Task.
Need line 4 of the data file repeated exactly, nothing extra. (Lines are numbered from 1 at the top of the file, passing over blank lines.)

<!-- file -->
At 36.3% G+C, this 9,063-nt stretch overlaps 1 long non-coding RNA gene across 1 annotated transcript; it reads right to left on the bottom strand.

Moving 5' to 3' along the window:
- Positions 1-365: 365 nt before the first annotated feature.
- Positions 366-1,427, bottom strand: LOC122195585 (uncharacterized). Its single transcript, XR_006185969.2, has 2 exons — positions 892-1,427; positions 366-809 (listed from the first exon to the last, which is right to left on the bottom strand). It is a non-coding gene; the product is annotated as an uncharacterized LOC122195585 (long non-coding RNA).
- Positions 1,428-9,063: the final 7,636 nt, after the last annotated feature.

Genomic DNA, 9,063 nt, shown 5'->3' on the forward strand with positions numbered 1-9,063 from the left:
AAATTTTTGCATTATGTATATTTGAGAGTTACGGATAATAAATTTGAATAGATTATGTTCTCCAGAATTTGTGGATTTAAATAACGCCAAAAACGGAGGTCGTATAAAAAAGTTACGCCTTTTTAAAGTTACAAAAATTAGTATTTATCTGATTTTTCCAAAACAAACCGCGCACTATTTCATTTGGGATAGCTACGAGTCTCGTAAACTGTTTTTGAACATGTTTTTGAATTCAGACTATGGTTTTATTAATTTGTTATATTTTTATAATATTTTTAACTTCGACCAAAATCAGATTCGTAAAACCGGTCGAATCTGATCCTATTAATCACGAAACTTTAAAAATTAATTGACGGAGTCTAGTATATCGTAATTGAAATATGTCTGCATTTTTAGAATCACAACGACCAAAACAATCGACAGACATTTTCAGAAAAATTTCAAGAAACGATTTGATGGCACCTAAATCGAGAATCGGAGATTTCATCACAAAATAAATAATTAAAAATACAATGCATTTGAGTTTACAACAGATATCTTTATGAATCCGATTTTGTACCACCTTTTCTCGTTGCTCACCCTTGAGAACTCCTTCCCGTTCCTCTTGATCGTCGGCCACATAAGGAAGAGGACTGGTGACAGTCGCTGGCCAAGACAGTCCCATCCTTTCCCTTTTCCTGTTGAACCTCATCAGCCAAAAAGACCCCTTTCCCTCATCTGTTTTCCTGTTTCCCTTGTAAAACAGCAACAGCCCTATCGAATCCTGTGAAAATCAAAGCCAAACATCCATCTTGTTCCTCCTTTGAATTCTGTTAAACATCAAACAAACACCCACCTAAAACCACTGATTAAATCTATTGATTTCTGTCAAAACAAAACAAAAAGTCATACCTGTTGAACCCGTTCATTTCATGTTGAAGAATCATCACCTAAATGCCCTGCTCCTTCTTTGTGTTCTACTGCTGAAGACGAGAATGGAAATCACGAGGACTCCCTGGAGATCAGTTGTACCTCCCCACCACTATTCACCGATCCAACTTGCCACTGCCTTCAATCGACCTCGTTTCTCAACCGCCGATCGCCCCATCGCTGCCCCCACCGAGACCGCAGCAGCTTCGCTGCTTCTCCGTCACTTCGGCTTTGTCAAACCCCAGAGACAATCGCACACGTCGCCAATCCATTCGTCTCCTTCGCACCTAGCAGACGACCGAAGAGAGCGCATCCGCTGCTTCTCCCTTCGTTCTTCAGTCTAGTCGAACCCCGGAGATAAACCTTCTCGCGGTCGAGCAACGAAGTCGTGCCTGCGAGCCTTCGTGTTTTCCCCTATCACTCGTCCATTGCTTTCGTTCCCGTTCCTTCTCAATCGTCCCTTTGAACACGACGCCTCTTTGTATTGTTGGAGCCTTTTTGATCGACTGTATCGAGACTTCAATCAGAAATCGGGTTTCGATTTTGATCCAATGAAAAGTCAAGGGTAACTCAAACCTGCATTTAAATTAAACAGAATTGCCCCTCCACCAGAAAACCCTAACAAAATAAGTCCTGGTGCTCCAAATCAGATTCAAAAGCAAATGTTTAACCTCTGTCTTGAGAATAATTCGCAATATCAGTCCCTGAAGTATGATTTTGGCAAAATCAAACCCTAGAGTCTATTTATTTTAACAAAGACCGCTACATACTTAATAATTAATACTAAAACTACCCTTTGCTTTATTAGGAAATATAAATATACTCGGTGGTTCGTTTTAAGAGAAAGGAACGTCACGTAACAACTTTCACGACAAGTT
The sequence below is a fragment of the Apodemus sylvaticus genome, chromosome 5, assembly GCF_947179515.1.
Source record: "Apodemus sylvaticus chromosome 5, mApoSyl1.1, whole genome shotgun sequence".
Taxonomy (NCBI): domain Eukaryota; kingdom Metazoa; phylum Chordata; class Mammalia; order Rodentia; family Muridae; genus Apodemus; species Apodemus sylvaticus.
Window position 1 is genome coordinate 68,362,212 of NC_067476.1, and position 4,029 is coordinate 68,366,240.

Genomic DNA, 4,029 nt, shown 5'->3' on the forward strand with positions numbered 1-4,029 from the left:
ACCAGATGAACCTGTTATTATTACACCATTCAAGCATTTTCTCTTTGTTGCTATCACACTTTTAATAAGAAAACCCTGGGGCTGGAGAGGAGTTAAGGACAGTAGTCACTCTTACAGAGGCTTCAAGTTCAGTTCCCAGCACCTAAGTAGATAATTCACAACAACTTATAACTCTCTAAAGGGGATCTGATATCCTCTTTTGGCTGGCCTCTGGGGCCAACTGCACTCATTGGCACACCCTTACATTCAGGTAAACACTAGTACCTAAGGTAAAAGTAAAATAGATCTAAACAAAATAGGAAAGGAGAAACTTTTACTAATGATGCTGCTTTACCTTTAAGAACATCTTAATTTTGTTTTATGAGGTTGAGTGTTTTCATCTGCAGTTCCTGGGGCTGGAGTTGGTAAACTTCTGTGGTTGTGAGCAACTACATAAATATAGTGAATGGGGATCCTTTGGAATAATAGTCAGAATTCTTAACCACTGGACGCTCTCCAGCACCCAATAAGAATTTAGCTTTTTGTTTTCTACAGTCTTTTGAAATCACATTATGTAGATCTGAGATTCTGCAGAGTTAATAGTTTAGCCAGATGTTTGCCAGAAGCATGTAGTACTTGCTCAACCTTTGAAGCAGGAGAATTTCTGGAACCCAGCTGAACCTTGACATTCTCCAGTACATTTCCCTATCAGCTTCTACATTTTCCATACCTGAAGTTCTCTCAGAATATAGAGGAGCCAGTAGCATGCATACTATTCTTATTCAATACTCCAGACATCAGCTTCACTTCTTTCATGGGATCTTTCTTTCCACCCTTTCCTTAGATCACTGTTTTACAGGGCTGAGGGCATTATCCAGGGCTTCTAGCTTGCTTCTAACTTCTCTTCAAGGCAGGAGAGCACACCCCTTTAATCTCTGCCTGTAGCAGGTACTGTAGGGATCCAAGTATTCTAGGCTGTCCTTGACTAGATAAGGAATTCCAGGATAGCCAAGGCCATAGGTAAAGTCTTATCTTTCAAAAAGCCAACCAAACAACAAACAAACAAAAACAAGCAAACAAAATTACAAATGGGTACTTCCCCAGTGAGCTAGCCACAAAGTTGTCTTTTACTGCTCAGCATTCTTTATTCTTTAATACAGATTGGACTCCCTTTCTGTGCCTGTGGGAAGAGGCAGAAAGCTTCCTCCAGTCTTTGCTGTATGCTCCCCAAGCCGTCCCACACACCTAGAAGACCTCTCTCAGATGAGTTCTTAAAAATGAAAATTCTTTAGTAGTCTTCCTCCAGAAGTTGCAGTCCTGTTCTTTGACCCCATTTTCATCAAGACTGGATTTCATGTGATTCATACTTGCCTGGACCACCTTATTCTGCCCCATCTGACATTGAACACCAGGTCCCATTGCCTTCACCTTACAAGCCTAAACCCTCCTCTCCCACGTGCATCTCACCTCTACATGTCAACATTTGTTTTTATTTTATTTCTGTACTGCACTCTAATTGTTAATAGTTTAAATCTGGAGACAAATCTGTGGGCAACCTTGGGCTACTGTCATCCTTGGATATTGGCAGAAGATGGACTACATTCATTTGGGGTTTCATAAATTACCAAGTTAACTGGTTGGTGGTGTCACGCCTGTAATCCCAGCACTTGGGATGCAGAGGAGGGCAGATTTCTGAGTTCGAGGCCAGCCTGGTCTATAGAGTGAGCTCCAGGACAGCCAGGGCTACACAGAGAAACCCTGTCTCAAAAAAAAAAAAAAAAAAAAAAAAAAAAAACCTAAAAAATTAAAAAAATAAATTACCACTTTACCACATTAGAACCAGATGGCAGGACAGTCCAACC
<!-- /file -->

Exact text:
- Positions 366-1,427, bottom strand: LOC122195585 (uncharacterized). Its single transcript, XR_006185969.2, has 2 exons — positions 892-1,427; positions 366-809 (listed from the first exon to the last, which is right to left on the bottom strand). It is a non-coding gene; the product is annotated as an uncharacterized LOC122195585 (long non-coding RNA).